It is by the essentials that we live and make progress. The man who apprehends such a statement of doctrine as the Athanasian creed affords, as a sweet and gracious mystery, thereby draws nearer to God. But if he goes further and says, "The essence of my finding inspiration in any particular creed is that I should believe it to be absolutely and literally true, and that all outside it are thieves and robbers, or at the best ignorant and misguided persons," then he stumbles at the very outset. His own belief is probably true in the sense that the truth doubtless transcends and embraces all spiritual light hopefully discerned; but the moment that a man condemns those who do not exactly agree with himself, he sins against the Spirit. Is it not a ghastly and inconceivable thought that Christ should have authorised that men should be brought to the light by persecution? Or that any of his words could be so foully distorted as to lend the least excuse to such a principle of action? It matters not what kind of persecution is employed, whether it be mental or physical. The essence is that men should so apprehend God as to desire to draw nearer to him, and that they should be goaded or coerced or terrified into submission is intolerable.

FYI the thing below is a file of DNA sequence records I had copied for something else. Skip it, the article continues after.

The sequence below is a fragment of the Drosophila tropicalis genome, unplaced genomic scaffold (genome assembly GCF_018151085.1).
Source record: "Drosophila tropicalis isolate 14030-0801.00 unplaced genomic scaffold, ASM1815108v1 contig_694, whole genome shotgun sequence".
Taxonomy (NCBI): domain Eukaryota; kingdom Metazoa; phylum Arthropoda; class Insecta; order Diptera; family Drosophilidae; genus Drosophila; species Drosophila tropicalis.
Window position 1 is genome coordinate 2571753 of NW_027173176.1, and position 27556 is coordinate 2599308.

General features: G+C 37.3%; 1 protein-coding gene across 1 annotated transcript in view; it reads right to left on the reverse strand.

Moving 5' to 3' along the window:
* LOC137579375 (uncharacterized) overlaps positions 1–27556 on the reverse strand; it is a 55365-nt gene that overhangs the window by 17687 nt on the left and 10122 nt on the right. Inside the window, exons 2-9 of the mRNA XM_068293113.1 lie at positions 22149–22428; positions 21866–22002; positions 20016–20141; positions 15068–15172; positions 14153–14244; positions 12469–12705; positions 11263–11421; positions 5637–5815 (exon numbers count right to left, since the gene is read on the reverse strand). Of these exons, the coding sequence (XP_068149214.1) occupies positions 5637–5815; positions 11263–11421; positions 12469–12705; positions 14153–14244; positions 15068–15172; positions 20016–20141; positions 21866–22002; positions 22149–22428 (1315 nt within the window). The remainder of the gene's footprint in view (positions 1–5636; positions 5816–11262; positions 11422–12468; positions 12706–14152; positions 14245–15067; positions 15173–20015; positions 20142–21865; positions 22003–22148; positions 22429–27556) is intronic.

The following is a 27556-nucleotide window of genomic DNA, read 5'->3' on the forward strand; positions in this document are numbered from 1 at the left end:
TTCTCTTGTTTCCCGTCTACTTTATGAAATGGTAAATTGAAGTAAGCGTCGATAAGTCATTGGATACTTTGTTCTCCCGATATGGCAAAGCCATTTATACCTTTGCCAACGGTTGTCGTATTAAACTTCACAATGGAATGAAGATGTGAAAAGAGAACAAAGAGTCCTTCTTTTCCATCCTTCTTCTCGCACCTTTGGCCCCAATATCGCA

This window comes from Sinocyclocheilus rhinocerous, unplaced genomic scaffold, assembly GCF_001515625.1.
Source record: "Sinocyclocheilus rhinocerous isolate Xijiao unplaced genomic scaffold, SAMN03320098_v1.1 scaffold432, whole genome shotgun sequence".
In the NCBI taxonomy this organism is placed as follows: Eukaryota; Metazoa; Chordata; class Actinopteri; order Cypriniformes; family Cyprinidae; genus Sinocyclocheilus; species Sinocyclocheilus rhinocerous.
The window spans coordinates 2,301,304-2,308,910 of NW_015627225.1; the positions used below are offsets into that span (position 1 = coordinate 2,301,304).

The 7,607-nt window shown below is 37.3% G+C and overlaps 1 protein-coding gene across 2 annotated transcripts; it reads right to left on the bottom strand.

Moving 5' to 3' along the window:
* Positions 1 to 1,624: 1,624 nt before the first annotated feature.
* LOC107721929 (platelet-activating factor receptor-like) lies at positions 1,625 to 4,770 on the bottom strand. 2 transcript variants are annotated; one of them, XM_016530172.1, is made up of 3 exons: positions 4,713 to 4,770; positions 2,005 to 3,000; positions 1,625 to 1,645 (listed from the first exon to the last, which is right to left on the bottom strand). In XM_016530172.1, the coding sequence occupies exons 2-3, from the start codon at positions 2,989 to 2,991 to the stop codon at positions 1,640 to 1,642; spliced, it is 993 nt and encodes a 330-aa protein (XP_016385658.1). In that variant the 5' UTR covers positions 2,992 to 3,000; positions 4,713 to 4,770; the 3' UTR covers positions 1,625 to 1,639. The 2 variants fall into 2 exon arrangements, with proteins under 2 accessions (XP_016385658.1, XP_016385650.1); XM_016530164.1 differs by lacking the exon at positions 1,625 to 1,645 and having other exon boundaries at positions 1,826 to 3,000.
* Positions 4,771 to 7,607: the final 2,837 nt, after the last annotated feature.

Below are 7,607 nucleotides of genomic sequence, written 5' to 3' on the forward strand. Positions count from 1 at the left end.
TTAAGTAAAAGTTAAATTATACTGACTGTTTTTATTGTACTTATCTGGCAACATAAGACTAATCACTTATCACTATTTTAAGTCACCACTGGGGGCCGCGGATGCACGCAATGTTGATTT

The true worshipper is the man who at no specified place or time, but as naturally as he breathes or sleeps, opens his heart to God and prays for holy influences to guard and guide him. There are some who have a quickened sense of fellowship and unity, when such prayers and aspirations are uttered in concert; but the error is to desire merely the bodily presence of one's fellow-creatures for such a purpose, rather than their mental and spiritual acquiescence. The result of such a desire is that it is often taught, or at all events believed, that there is a kind of merit in the attendance at public worship. The only merit of it lies in the case of those who sacrifice a personal disinclination to the desire to testify sympathy for the religious life. It is no more meritorious for those who personally enjoy it, than it is for a lover of pictures to go to a picture-gallery, for thus the hunger of the spirit is satisfied.